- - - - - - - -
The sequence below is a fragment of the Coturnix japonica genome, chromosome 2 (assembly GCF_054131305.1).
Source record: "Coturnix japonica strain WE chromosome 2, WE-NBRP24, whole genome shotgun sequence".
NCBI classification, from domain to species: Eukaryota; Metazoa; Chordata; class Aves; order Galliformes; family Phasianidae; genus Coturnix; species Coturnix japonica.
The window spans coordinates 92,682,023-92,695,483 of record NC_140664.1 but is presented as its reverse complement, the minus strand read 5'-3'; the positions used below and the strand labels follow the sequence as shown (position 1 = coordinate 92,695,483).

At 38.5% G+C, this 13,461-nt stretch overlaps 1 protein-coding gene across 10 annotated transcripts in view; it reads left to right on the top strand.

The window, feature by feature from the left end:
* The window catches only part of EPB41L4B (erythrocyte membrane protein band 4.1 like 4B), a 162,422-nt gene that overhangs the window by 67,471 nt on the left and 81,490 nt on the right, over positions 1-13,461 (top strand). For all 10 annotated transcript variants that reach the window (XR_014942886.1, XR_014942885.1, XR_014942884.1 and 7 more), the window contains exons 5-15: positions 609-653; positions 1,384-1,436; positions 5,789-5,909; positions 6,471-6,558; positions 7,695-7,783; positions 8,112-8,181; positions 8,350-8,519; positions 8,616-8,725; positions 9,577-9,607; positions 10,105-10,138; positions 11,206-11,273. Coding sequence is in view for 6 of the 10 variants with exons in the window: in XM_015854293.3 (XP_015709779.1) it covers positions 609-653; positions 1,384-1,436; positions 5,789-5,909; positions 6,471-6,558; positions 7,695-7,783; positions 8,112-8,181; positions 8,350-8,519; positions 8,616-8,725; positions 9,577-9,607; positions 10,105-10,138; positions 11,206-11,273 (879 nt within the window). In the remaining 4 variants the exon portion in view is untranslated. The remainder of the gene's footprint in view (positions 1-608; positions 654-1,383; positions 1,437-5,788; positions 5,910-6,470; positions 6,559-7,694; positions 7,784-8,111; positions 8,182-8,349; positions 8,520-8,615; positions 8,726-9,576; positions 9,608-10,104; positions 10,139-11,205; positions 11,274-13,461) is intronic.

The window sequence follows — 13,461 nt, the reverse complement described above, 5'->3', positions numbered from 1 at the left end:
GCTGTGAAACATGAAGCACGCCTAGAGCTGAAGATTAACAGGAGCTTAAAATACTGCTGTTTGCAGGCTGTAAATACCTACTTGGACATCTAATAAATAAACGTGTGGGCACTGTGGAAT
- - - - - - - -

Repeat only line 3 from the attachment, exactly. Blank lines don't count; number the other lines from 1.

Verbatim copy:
NCBI classification, from domain to species: Eukaryota; Metazoa; Chordata; class Aves; order Galliformes; family Phasianidae; genus Coturnix; species Coturnix japonica.